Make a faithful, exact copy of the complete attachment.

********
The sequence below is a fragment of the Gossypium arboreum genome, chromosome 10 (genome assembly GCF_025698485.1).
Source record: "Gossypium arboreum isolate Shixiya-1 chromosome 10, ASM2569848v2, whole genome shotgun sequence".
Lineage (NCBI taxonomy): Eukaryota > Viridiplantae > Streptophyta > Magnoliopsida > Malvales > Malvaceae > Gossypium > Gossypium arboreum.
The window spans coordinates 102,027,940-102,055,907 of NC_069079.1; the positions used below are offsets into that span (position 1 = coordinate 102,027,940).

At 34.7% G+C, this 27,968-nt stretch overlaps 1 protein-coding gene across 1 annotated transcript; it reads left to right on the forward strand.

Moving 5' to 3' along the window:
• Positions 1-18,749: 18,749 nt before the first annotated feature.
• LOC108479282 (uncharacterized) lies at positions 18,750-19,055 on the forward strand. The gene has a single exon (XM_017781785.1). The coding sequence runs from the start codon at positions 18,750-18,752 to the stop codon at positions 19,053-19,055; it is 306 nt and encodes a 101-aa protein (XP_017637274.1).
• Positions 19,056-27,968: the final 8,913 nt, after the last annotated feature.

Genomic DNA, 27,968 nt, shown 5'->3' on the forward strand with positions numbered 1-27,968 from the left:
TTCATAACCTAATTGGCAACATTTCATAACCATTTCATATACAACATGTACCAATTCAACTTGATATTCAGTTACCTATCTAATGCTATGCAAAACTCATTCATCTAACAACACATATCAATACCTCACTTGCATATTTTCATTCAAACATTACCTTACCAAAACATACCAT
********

The sequence below is a fragment of the Gossypium arboreum genome, chromosome 10 (genome assembly GCF_025698485.1).
Source record: "Gossypium arboreum isolate Shixiya-1 chromosome 10, ASM2569848v2, whole genome shotgun sequence".
Lineage (NCBI taxonomy): Eukaryota > Viridiplantae > Streptophyta > Magnoliopsida > Malvales > Malvaceae > Gossypium > Gossypium arboreum.
The window spans coordinates 102,027,940-102,055,907 of NC_069079.1; the positions used below are offsets into that span (position 1 = coordinate 102,027,940).

At 34.7% G+C, this 27,968-nt stretch overlaps 1 protein-coding gene across 1 annotated transcript; it reads left to right on the forward strand.

Moving 5' to 3' along the window:
• Positions 1-18,749: 18,749 nt before the first annotated feature.
• LOC108479282 (uncharacterized) lies at positions 18,750-19,055 on the forward strand. The gene has a single exon (XM_017781785.1). The coding sequence runs from the start codon at positions 18,750-18,752 to the stop codon at positions 19,053-19,055; it is 306 nt and encodes a 101-aa protein (XP_017637274.1).
• Positions 19,056-27,968: the final 8,913 nt, after the last annotated feature.

Genomic DNA, 27,968 nt, shown 5'->3' on the forward strand with positions numbered 1-27,968 from the left:
TTCATAACCTAATTGGCAACATTTCATAACCATTTCATATACAACATGTACCAATTCAACTTGATATTCAGTTACCTATCTAATGCTATGCAAAACTCATTCATCTAACAACACATATCAATACCTCACTTGCATATTTTCATTCAAACATTACCTTACCAAAACATACCAT